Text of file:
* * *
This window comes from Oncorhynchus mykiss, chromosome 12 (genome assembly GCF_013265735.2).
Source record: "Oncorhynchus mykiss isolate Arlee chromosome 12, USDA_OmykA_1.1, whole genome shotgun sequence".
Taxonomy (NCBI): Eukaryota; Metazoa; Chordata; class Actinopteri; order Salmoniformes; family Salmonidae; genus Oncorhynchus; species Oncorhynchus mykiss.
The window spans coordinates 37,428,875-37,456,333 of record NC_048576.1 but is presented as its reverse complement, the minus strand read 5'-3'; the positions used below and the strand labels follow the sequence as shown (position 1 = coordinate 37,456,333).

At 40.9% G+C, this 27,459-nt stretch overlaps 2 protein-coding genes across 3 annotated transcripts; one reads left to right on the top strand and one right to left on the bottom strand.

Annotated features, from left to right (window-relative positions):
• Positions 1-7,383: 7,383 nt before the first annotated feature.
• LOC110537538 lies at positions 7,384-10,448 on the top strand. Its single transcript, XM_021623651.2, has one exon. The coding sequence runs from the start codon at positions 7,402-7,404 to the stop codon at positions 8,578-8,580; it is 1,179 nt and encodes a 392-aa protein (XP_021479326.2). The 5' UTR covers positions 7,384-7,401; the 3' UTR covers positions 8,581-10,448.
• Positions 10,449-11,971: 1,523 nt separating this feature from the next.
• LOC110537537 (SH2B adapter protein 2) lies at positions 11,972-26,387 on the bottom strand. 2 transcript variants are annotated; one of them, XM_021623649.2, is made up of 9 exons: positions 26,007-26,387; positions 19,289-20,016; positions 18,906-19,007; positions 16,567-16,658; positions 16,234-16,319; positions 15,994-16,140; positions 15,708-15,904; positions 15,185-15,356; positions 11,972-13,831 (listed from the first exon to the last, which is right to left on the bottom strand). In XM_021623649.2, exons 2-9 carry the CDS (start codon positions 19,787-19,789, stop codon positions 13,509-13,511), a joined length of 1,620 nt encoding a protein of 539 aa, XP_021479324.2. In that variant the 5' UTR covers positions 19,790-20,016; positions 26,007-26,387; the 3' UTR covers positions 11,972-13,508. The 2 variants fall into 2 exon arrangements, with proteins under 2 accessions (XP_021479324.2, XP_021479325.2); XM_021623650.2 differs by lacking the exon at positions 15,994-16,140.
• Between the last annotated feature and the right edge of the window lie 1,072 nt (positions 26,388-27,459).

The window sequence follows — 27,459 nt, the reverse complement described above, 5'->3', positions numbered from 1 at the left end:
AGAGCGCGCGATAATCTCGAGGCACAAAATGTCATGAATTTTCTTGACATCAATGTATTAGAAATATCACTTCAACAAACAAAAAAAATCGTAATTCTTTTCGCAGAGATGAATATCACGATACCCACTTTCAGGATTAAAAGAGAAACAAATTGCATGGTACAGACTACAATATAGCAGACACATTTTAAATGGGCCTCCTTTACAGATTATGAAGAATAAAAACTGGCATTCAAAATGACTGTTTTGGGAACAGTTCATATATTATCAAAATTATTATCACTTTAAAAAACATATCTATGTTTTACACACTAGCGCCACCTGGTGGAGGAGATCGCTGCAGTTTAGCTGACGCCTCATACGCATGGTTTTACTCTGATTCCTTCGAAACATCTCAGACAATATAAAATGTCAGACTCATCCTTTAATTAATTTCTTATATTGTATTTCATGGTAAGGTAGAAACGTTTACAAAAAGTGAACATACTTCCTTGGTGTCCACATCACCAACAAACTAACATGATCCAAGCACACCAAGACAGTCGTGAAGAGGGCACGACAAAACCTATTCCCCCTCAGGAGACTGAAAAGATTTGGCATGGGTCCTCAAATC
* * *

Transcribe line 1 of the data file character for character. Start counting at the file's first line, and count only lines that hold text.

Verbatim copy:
This window comes from Oncorhynchus mykiss, chromosome 12 (genome assembly GCF_013265735.2).